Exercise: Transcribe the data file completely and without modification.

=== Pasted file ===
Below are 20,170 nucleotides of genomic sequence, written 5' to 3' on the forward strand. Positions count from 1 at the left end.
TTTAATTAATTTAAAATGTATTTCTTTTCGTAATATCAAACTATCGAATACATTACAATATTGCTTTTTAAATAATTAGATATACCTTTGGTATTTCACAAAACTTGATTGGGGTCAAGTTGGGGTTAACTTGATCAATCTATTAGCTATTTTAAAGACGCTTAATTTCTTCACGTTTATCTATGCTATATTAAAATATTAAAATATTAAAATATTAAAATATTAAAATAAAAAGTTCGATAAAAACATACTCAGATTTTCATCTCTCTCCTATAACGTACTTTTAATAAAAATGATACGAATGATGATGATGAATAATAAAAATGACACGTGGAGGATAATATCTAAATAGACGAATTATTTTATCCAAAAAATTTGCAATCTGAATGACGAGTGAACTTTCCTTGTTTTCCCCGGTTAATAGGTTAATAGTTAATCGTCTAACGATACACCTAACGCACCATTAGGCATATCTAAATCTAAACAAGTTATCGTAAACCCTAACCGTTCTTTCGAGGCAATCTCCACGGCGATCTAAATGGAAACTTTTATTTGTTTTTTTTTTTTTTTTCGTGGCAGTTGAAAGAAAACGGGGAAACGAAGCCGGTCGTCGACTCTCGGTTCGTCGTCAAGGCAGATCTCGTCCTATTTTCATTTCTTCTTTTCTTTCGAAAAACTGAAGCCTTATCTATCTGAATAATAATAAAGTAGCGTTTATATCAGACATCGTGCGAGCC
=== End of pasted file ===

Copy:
Below are 20,170 nucleotides of genomic sequence, written 5' to 3' on the forward strand. Positions count from 1 at the left end.
TTTAATTAATTTAAAATGTATTTCTTTTCGTAATATCAAACTATCGAATACATTACAATATTGCTTTTTAAATAATTAGATATACCTTTGGTATTTCACAAAACTTGATTGGGGTCAAGTTGGGGTTAACTTGATCAATCTATTAGCTATTTTAAAGACGCTTAATTTCTTCACGTTTATCTATGCTATATTAAAATATTAAAATATTAAAATATTAAAATATTAAAATAAAAAGTTCGATAAAAACATACTCAGATTTTCATCTCTCTCCTATAACGTACTTTTAATAAAAATGATACGAATGATGATGATGAATAATAAAAATGACACGTGGAGGATAATATCTAAATAGACGAATTATTTTATCCAAAAAATTTGCAATCTGAATGACGAGTGAACTTTCCTTGTTTTCCCCGGTTAATAGGTTAATAGTTAATCGTCTAACGATACACCTAACGCACCATTAGGCATATCTAAATCTAAACAAGTTATCGTAAACCCTAACCGTTCTTTCGAGGCAATCTCCACGGCGATCTAAATGGAAACTTTTATTTGTTTTTTTTTTTTTTTTCGTGGCAGTTGAAAGAAAACGGGGAAACGAAGCCGGTCGTCGACTCTCGGTTCGTCGTCAAGGCAGATCTCGTCCTATTTTCATTTCTTCTTTTCTTTCGAAAAACTGAAGCCTTATCTATCTGAATAATAATAAAGTAGCGTTTATATCAGACATCGTGCGAGCC